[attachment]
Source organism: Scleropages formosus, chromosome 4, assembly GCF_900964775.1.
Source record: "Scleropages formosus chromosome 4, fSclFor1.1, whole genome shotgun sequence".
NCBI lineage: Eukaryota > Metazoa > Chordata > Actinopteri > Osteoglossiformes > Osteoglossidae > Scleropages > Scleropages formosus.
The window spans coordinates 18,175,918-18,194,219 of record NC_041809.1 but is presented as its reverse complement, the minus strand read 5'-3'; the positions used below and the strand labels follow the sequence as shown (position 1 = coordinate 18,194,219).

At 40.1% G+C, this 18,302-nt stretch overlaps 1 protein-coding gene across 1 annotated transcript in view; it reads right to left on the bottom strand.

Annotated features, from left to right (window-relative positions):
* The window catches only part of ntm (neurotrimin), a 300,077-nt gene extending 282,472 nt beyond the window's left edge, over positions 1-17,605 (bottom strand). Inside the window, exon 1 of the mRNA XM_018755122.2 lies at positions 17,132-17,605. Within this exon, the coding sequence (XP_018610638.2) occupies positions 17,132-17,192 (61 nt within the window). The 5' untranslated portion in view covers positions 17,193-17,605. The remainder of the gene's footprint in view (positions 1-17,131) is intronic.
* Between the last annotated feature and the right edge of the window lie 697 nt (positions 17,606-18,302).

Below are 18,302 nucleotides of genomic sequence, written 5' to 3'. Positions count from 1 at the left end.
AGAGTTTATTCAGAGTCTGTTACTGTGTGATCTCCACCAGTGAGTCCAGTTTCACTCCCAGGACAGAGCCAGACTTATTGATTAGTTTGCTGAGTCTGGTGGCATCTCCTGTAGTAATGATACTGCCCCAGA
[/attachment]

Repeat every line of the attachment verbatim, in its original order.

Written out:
Source organism: Scleropages formosus, chromosome 4, assembly GCF_900964775.1.
Source record: "Scleropages formosus chromosome 4, fSclFor1.1, whole genome shotgun sequence".
NCBI lineage: Eukaryota > Metazoa > Chordata > Actinopteri > Osteoglossiformes > Osteoglossidae > Scleropages > Scleropages formosus.
The window spans coordinates 18,175,918-18,194,219 of record NC_041809.1 but is presented as its reverse complement, the minus strand read 5'-3'; the positions used below and the strand labels follow the sequence as shown (position 1 = coordinate 18,194,219).

At 40.1% G+C, this 18,302-nt stretch overlaps 1 protein-coding gene across 1 annotated transcript in view; it reads right to left on the bottom strand.

Annotated features, from left to right (window-relative positions):
* The window catches only part of ntm (neurotrimin), a 300,077-nt gene extending 282,472 nt beyond the window's left edge, over positions 1-17,605 (bottom strand). Inside the window, exon 1 of the mRNA XM_018755122.2 lies at positions 17,132-17,605. Within this exon, the coding sequence (XP_018610638.2) occupies positions 17,132-17,192 (61 nt within the window). The 5' untranslated portion in view covers positions 17,193-17,605. The remainder of the gene's footprint in view (positions 1-17,131) is intronic.
* Between the last annotated feature and the right edge of the window lie 697 nt (positions 17,606-18,302).

Below are 18,302 nucleotides of genomic sequence, written 5' to 3'. Positions count from 1 at the left end.
AGAGTTTATTCAGAGTCTGTTACTGTGTGATCTCCACCAGTGAGTCCAGTTTCACTCCCAGGACAGAGCCAGACTTATTGATTAGTTTGCTGAGTCTGGTGGCATCTCCTGTAGTAATGATACTGCCCCAGA